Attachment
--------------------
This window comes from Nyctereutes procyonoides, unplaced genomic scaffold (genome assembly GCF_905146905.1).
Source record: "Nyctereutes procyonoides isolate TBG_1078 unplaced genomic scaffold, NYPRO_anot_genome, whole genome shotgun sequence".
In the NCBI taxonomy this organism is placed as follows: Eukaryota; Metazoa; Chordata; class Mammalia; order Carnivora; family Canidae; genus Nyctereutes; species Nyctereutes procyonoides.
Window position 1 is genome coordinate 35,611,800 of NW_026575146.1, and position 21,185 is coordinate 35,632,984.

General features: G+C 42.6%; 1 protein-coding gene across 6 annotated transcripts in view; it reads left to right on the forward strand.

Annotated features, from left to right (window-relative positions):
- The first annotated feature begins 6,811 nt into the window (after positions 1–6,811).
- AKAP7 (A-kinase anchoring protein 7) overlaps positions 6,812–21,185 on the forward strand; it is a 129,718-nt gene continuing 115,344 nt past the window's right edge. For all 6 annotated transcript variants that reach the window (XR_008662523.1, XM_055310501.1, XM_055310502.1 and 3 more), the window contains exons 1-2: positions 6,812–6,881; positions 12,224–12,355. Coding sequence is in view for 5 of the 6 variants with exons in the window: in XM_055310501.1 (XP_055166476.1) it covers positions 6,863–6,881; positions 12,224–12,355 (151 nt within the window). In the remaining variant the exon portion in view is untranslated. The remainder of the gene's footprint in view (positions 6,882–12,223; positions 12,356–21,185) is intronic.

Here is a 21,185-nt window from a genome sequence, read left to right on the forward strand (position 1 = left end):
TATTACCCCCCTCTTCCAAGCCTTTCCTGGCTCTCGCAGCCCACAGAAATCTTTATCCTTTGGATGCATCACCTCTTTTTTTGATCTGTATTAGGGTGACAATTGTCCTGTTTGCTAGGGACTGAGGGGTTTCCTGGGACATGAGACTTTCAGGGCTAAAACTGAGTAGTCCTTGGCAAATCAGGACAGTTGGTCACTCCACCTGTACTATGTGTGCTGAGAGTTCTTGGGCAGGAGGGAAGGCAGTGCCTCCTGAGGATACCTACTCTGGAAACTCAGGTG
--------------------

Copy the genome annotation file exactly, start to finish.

This window comes from Nyctereutes procyonoides, unplaced genomic scaffold (genome assembly GCF_905146905.1).
Source record: "Nyctereutes procyonoides isolate TBG_1078 unplaced genomic scaffold, NYPRO_anot_genome, whole genome shotgun sequence".
In the NCBI taxonomy this organism is placed as follows: Eukaryota; Metazoa; Chordata; class Mammalia; order Carnivora; family Canidae; genus Nyctereutes; species Nyctereutes procyonoides.
Window position 1 is genome coordinate 35,611,800 of NW_026575146.1, and position 21,185 is coordinate 35,632,984.

General features: G+C 42.6%; 1 protein-coding gene across 6 annotated transcripts in view; it reads left to right on the forward strand.

Annotated features, from left to right (window-relative positions):
- The first annotated feature begins 6,811 nt into the window (after positions 1–6,811).
- AKAP7 (A-kinase anchoring protein 7) overlaps positions 6,812–21,185 on the forward strand; it is a 129,718-nt gene continuing 115,344 nt past the window's right edge. For all 6 annotated transcript variants that reach the window (XR_008662523.1, XM_055310501.1, XM_055310502.1 and 3 more), the window contains exons 1-2: positions 6,812–6,881; positions 12,224–12,355. Coding sequence is in view for 5 of the 6 variants with exons in the window: in XM_055310501.1 (XP_055166476.1) it covers positions 6,863–6,881; positions 12,224–12,355 (151 nt within the window). In the remaining variant the exon portion in view is untranslated. The remainder of the gene's footprint in view (positions 6,882–12,223; positions 12,356–21,185) is intronic.

Here is a 21,185-nt window from a genome sequence, read left to right on the forward strand (position 1 = left end):
TATTACCCCCCTCTTCCAAGCCTTTCCTGGCTCTCGCAGCCCACAGAAATCTTTATCCTTTGGATGCATCACCTCTTTTTTTGATCTGTATTAGGGTGACAATTGTCCTGTTTGCTAGGGACTGAGGGGTTTCCTGGGACATGAGACTTTCAGGGCTAAAACTGAGTAGTCCTTGGCAAATCAGGACAGTTGGTCACTCCACCTGTACTATGTGTGCTGAGAGTTCTTGGGCAGGAGGGAAGGCAGTGCCTCCTGAGGATACCTACTCTGGAAACTCAGGTG